- Remember the old wives tale about carrots helping you to see in the dark? Well carrots (as well as squash) are rich with in vitamins A, C & E to prevent eye infections and beta carotene, found in these vegetables, will help reduce the risk of cataracts and macular degeneration. Other foods are helpful for the eye and should be included in your daily diet. Sardines, mackerel and tuna are all rich in DHA while spinach and green leafy vegetables are rich in carotenes to help protect eyes from sun damage.
- You need to drink plenty of water. As well as helping so many other parts of your body, it helps your eyes retain moisture.
- When washing your eye area, use a disposable cotton wool ball or a clean face towel each time. Never rub your eyes with your hands. I always find a natural baby oil product on a cotton wool ball makes a good eye make up remover. If you use eye cream at night, apply with a very clean third finger (as this finger has less pressure than your other digits) or a small piece of cotton wool. Again, look for an eye cream that is a natural product.
- Have a regular check up with your optometrist. Ideally, this should be once a year. Often eye shape is the culprit when it comes to the cause of vision problems. Someone with perfect 20/20 vision has eyes that are basically round like a baseball while those who need spectacles or contact lenses will usually have eyes that are shaped differently. Conditions such as Myopia (near sightedness), Hyperopia (far sightedness) or Astimatism will all need corrective lenses.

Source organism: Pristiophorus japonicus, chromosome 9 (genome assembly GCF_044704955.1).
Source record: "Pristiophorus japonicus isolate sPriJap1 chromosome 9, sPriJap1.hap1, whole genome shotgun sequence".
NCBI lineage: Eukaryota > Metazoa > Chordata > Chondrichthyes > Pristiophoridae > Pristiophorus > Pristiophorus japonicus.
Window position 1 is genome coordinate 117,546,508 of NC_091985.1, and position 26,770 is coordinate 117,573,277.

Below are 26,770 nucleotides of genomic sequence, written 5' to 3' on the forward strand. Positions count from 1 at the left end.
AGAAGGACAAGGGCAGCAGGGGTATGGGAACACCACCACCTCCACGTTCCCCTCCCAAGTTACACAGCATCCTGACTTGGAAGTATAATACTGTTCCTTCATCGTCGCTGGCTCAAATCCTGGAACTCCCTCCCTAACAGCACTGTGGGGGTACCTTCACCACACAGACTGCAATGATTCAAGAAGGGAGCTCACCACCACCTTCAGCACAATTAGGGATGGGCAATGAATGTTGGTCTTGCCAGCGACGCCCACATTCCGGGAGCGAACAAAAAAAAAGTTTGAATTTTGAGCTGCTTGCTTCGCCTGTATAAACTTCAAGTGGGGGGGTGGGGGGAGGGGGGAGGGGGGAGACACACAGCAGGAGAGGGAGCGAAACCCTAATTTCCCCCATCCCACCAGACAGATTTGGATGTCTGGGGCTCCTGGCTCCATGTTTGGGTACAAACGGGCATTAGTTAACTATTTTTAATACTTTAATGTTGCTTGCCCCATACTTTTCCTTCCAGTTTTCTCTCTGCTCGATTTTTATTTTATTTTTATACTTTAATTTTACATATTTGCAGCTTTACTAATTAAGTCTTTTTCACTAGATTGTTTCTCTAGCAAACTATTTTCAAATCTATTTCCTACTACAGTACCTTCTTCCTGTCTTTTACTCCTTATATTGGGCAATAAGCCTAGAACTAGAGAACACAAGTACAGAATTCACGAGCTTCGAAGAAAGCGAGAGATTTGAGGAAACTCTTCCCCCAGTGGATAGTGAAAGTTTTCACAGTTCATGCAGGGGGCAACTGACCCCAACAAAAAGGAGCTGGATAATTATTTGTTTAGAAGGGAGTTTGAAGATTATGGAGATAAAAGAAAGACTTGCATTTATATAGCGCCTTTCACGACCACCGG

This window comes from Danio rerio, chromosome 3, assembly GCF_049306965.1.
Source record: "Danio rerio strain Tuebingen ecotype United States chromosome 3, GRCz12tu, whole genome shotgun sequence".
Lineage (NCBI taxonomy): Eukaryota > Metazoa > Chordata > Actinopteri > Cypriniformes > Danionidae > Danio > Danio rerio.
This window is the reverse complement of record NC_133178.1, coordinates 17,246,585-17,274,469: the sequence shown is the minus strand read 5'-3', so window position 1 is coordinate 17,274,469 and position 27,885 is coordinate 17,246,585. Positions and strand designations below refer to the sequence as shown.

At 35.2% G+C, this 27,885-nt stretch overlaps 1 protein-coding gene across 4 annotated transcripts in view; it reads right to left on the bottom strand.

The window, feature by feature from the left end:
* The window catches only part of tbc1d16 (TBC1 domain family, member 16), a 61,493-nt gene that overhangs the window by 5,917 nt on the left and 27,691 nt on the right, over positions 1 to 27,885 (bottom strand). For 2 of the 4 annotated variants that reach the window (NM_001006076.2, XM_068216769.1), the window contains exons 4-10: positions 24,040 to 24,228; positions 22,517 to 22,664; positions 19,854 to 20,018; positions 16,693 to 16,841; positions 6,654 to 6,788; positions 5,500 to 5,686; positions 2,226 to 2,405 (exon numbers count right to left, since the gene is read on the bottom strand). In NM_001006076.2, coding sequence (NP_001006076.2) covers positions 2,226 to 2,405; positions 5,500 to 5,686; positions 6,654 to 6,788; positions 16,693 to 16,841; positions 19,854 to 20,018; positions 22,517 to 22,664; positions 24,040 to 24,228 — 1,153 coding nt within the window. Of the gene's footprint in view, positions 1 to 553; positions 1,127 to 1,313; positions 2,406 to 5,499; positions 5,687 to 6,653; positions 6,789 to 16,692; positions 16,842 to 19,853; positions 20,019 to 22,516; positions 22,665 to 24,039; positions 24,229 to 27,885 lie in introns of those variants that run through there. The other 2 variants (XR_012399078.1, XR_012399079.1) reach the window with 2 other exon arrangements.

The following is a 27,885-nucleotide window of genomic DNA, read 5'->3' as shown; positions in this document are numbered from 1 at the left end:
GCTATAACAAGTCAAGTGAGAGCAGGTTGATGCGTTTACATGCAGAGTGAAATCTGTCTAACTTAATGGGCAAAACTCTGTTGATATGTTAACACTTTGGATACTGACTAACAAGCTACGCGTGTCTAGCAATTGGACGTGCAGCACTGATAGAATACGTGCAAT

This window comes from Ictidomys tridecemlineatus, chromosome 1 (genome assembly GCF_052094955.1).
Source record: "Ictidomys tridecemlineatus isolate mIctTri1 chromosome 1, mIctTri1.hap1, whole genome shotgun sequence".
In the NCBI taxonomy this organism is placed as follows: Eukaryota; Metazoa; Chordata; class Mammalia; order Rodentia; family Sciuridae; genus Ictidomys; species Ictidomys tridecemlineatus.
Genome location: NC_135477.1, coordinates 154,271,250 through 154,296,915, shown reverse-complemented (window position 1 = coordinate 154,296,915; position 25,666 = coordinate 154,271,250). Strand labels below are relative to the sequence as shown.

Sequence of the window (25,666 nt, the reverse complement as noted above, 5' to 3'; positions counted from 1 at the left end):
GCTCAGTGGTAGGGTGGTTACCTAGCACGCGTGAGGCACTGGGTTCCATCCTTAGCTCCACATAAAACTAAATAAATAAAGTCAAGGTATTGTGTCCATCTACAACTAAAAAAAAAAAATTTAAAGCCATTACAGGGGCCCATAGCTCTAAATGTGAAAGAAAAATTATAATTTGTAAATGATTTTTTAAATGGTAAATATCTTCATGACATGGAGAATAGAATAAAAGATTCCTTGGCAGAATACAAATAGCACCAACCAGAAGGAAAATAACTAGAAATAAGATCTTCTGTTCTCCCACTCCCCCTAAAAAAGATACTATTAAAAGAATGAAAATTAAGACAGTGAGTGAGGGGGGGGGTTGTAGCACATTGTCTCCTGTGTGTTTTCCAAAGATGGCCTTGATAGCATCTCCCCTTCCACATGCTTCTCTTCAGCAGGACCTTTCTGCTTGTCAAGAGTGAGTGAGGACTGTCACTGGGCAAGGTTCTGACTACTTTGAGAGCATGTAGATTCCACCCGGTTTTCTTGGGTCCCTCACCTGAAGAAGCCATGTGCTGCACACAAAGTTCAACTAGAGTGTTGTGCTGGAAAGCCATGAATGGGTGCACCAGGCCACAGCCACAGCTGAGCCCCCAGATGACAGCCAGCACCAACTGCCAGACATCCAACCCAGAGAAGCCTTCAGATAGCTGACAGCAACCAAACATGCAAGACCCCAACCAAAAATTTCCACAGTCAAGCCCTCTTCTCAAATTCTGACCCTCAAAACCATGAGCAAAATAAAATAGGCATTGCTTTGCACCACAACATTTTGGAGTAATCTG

- If you wear contact lenses, never put them in your mouth to wet them as many bacteria and viruses, such as HPV that causes cold sores, may be present in your mouth and could easily spread to your eyes.
- Many people suffer from skin tags on their eyelids as they grow older but don’t worry as these can be safely and gently removed by a natural product available on line from Healing Natural Oils - H-Skin Tags.
Eye exercises are all the rage!
I checked out lots of different sites promoting eye exercises and I really could not make up my mind about which were the best to try. If you are interested, it is probably worth typing in “eye exercises” on your search engine and see what comes up for you. Some sites advocate the methods of Dr. William H. Bates from decades ago. A tip from the Health Ranger at www.naturalnews.com
makes good sense to me.
He says: “Indoor living is bad for your eyes because it doesn't give your eyes practice focusing on long-range objects. To keep your vision sharp, you need to practice looking at the horizon, then looking back at something close. The problem is that in most cities these days, the horizon can't even be found! Many people who are diagnosed with "bad vision" simply need more eye exercise
After all the exercise, your eyes (like the rest of your body) need rest!
Apart from sleep, you can help relieve tension in your eyes and prevent your eyesight from deteriorating by placing a warm towel over your eyes after your bath or shower. Massage around the circumference of your eyes with the tips of your index fingers to encourage circulation as well as your neck up to the back of your ears. This is to help the veins in this area to carry enough oxygen to the brains. You can also use old teabags or slices of cucumber, which have been chilled in the fridge, to cover your eyes while you relax.
Take care of your eyes and they will certainly take care of you!